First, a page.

USIS Washington 
File

02 March 1998

IT'S UP TO IRAQ

By Madeleine K. Albright (700)



(This article by the Secretary of State is in the public domain. It
first appeared as a byline column in Newsweek magazine at the end of
February.)


Last week, I traveled to college campuses to discuss U.S. policy
towards Iraq with the American people. The experience brought me back
to my days as a college professor. In Ohio, we met on a basketball
court. Having taught at Georgetown, I should have remembered how loud
a basketball court can be!


During my travels, I found strong support for our policy towards Iraq
-- but I also heard some good, serious questions. It seemed to me that
there were two general concerns: first, there was a strong desire to
see the crisis settled peacefully: second, if a peaceful resolution
proves impossible, many people seemed to want a military outcome that
ends with Saddam Hussein's removal from power.


Let me discuss each of these in turn.



First and foremost, President Clinton and his entire national-security
team share the desire for a peaceful, diplomatic solution. The United
States has worked long and hard to achieve that end. Last week, we
backed U.N. Secretary-General Kofi Annan's mission to Baghdad. But we
must be very clear: a peaceful solution is in the hands of Saddam
alone. Our standard for a solution is, and has always been, very
simple. Iraq must abide by the obligations it accepted in 1991 after
the Gulf war. Saddam must end his defiance of the U.N. Security
Council and give U.N. weapons inspectors the unfettered access they
need to do their jobs.


Why do we care so much about access for weapons inspectors? Because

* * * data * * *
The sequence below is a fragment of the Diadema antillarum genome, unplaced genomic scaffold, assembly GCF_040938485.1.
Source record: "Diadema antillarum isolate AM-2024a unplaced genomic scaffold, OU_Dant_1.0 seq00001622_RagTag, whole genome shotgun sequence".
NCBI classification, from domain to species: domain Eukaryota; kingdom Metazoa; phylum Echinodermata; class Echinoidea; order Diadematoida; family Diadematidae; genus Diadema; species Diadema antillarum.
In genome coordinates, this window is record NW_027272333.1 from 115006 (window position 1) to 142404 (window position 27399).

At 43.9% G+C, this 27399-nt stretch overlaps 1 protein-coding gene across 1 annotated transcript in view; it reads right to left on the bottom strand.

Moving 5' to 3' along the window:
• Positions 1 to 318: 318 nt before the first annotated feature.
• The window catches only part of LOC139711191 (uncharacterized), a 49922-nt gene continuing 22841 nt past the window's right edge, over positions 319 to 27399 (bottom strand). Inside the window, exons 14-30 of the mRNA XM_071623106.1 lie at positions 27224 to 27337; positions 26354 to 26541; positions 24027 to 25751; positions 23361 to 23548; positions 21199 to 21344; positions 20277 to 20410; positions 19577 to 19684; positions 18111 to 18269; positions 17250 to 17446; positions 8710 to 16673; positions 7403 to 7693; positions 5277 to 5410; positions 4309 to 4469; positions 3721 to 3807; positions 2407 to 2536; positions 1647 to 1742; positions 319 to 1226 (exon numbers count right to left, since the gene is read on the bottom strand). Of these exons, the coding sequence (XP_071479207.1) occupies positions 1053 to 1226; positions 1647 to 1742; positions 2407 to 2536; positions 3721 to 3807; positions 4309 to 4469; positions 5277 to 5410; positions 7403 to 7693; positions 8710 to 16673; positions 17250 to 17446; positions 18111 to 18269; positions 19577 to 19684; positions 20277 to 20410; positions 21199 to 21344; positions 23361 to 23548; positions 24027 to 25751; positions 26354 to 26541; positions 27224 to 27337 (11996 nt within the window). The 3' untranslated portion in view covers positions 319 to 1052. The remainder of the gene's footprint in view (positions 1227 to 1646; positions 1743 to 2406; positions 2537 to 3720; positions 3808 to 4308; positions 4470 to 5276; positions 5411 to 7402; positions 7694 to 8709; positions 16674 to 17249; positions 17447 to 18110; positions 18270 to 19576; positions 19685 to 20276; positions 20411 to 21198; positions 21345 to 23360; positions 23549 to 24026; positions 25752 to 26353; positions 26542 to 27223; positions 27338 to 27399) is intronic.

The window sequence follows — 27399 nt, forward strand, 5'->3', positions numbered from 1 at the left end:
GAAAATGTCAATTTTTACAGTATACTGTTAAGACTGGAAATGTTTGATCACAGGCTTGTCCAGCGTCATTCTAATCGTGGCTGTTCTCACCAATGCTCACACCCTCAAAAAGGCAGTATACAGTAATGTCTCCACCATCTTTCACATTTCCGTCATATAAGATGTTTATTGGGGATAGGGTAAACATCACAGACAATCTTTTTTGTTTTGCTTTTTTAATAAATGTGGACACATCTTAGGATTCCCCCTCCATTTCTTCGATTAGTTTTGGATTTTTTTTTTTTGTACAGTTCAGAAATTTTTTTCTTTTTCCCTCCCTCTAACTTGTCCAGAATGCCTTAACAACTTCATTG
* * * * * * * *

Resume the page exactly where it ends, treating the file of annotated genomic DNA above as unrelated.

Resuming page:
Saddam has a long track record of aggression and deception. Unlike any
other modern leader, he has used chemical weapons against other
countries and even against his own people. He has started two wars.
And be has lied again and again about Iraq's weapons programs. We need
a tight inspection program to make sure that Saddam cannot continue
building and developing these weapons.


If Saddam refuses to accept full access for U.N. inspectors, we are
prepared to use military force to contain the threat posed by him and
his weapons of mass destruction. If diplomacy fails, we will deliver a
serious blow that will significantly diminish the threat posed by
Saddam's weapons of mass destruction and reduce his ability to
threaten his neighbors.


Second, if diplomacy fails, why don't we use military force to remove
Saddam from power? The answer: the threat posed by Saddam is the
threat of a dictator armed with chemical and biological weapons, and a
track record of using them. But toppling Saddam requires a far vaster
commitment of military force and afar greater risk to American lives
than we need to contain that threat.


Some have suggested that, instead of military strikes, we should arm
and encourage the Iraqi opposition to initiate a civil war. That
option sounds -- but is not -- simple. We have worked with Iraqi
opponents of Saddam Hussein in the past, and we are ready to work with
them more effectively in the future. But the opposition is currently
divided, and it would be wrong to create false or unsustainable
expectations that could end in bloodshed and defeat.


If President Clinton does order military strikes against Iraq, we will
do everything we can to minimize the harm to civilians. We care about
the Iraqi people. We have led U.N. efforts to permit Iraq to sell oil
so it can buy food and medicine: we voted to double the size of this
program last Friday. It is Saddam who has squandered Iraq's resources
an weapons of mass destruction and palaces.


The bottom line? We want a peaceful solution, but it must be a
principled one that gives weapons inspectors full and unfettered
access. If Saddam prevents that, we will act to counter the threat he
poses. We will do it in a way that minimizes the risk to the lives of
Americans and Iraqi civilians alike, and we will have the support of
many nations around the world.


The ball is in Saddam's court.